Over 2000 fishers filed for unemployment insurance last week on PEI. EI needs to change, there is not a shortage of workers on PEI, just an abundance of people that need 14 weeks to draw employment Insurance..we don't need foreign workers, this system need to change!!This entire group of workers are well qualified to work in plants which remain open until December. As a year round employed worker, I never see the gains from my EI premiums that I pay. Do the math, if you pay $900.00 per year in Federal EI premiums, but every year take upwards of $19,000 out of the EI coffers, that's quite a significant return on investment..every year!! What investment adviser can promise you that type of return? The provincial government is equally to blame, so many people on Golf courses and the roads..why is the province here the biggest 14 week employer? The private sector stimulates growth, not the public sector...Mr Roach

  • laurie
    July 10, 2014 - 10:02

    I get so sick of businesses complaining. Do you have any idea how hard it is to get a decent job that pays a living wage and provides benefits? Almost impossible. Most businesses are offering part time hours. Some as few as 10 hours or less a week. Those that give you full time hours have you labeled as a part-time worker. Benefits are almost non existent. Many people have serious medical needs requiring medications and being on social programs is the only way to get the live saving medications they need since most employers don't give medical coverage. Oh and lets not forget employers who hire you for 6 months and they fire you and hire new workers so that they don't have to provide benefits. Can you really blame people for give up. Why can't the government crack down on these employers.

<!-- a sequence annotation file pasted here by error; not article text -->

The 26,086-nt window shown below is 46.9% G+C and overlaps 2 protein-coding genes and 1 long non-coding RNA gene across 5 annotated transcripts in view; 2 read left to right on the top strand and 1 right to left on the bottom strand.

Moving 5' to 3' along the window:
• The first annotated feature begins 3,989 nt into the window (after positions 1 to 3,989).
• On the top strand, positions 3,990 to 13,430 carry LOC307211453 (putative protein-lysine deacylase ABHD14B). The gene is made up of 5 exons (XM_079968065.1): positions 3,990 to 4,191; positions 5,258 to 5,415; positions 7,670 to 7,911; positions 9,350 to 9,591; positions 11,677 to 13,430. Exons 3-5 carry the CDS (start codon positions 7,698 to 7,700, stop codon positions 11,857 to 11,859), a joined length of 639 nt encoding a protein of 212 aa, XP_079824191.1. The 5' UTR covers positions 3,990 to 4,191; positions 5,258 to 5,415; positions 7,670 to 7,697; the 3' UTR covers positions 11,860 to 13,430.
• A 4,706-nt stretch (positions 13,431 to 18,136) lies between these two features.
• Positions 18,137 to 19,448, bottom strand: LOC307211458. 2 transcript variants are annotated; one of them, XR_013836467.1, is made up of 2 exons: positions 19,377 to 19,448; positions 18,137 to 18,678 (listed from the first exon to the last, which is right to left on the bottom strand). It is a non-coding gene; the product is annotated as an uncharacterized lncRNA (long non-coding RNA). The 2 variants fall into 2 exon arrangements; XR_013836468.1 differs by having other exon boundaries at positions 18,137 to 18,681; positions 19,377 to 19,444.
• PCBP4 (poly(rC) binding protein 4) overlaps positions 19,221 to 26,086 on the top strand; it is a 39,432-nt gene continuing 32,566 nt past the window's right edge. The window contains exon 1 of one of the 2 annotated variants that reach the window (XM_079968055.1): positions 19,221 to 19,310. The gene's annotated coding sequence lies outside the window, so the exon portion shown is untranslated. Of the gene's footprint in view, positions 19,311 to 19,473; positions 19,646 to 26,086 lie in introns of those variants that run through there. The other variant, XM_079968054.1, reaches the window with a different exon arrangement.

• Rodina Schuurkamp
      July 10, 2014 - 19:28

      I have to agree with you Laurie, these employers pull every trick in the book to cut costs, the fact is they have to pay a living wage to get Canadians simply because the cost of living requires it, nobody can live on minimum wage today if they have rent to pay and if they want food on the table, for all those employers that don't think they should pay more than the minimum wage, they should be made to live on it for a month! The way I see it, if your business can't survive when paying a living wage to your employees, then you deserve to lose your business because you're not a part of the solution, you're part of the problem, scrap all businesses that use slave labour!!